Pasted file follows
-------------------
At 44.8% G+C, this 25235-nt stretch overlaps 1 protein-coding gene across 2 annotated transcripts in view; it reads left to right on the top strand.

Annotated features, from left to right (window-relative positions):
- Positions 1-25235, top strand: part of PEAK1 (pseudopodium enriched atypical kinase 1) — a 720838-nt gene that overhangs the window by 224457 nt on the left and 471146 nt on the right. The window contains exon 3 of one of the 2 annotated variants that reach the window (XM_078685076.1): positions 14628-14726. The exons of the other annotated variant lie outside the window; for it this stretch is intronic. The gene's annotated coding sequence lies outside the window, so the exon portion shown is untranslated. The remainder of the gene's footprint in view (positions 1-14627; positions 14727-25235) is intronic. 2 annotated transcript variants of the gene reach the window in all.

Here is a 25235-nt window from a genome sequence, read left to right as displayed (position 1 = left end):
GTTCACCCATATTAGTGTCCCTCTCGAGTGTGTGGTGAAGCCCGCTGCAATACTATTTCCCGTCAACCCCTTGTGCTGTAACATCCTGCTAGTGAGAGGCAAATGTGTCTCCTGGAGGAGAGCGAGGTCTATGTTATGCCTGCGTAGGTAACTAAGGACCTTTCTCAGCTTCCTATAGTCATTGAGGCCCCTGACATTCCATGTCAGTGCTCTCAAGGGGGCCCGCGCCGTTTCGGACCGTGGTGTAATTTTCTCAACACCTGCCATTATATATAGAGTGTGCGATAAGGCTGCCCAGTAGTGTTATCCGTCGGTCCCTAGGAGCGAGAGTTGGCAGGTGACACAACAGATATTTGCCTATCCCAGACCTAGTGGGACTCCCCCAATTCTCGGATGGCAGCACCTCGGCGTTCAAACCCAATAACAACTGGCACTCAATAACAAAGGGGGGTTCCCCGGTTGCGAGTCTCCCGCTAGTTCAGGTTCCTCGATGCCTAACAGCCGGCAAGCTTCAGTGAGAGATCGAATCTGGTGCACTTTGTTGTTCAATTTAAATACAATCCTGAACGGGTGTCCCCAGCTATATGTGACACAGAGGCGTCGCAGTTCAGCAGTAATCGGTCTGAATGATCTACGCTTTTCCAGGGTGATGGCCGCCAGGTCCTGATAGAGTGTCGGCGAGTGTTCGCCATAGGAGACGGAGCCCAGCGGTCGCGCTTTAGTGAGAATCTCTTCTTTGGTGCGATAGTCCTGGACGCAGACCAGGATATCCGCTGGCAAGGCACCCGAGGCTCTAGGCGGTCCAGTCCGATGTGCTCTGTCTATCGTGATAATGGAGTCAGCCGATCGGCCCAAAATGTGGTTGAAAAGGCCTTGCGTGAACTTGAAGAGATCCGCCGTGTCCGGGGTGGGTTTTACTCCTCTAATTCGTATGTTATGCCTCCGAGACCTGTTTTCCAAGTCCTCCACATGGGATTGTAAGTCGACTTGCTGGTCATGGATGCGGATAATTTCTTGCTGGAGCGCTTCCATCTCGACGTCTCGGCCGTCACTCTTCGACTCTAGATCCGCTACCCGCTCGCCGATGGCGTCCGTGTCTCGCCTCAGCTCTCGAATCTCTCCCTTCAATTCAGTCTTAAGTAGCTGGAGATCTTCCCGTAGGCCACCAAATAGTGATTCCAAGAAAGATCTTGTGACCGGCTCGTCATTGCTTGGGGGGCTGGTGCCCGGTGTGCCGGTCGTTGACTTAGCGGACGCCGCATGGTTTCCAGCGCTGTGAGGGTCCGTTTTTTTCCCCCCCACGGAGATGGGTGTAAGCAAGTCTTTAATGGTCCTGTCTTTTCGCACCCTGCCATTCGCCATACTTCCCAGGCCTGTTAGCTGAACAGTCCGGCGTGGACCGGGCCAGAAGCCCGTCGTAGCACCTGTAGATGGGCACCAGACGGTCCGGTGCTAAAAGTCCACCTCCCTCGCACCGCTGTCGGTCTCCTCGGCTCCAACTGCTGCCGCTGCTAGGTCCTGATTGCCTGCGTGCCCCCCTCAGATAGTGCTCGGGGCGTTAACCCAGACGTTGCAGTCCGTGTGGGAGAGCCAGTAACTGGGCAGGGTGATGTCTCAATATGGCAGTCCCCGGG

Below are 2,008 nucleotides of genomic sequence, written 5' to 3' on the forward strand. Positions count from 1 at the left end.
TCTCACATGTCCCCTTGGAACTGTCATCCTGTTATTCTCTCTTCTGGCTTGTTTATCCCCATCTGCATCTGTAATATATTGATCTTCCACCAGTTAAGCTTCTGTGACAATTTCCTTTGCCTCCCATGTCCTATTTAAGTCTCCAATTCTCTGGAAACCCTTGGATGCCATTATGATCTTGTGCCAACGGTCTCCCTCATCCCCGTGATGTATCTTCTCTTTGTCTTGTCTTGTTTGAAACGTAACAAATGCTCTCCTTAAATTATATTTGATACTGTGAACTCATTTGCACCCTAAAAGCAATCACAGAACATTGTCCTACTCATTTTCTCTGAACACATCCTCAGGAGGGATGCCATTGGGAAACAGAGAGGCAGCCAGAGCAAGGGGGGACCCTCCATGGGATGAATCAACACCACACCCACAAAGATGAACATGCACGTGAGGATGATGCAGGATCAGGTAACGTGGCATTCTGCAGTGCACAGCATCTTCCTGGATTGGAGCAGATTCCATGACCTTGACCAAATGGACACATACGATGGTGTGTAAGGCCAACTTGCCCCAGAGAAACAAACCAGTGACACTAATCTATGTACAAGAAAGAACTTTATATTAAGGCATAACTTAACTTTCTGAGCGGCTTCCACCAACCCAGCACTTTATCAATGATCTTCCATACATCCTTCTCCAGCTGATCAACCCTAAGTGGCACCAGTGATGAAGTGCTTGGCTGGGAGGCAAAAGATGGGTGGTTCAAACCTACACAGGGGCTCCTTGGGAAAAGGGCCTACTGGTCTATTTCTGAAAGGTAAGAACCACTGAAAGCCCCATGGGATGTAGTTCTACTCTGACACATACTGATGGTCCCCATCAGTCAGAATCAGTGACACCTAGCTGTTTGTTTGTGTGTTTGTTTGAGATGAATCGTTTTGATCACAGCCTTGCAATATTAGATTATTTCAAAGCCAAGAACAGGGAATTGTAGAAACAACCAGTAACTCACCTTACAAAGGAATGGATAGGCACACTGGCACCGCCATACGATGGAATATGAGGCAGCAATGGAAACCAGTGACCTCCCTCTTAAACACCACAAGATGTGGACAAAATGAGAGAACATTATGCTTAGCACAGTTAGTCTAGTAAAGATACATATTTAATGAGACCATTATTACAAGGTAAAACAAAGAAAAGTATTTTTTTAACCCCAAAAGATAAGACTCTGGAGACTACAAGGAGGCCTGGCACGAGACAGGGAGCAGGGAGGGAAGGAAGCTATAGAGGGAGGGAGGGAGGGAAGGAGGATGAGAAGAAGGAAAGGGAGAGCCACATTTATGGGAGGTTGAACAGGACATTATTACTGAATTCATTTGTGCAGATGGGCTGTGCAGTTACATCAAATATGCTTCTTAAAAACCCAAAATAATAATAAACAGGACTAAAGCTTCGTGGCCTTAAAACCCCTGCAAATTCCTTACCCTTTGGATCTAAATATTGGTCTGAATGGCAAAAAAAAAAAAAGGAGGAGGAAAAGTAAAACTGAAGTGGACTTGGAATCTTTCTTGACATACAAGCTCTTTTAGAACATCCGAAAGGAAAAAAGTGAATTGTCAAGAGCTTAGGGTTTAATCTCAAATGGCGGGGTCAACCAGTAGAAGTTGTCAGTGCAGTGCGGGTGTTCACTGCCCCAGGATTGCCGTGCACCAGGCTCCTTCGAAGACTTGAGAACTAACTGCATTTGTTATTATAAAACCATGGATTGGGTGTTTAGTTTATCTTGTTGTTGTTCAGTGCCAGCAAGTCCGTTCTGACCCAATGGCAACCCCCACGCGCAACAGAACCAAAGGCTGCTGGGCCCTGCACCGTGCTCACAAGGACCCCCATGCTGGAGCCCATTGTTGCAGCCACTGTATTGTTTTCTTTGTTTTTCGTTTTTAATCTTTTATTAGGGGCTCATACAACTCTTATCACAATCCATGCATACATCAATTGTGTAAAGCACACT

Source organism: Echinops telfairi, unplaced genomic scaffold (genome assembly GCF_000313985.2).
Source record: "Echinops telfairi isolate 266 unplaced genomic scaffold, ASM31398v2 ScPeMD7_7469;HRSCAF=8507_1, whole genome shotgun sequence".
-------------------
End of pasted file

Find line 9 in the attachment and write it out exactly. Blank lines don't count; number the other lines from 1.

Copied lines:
Source record: "Echinops telfairi isolate 266 unplaced genomic scaffold, ASM31398v2 ScPeMD7_7469;HRSCAF=8507_1, whole genome shotgun sequence".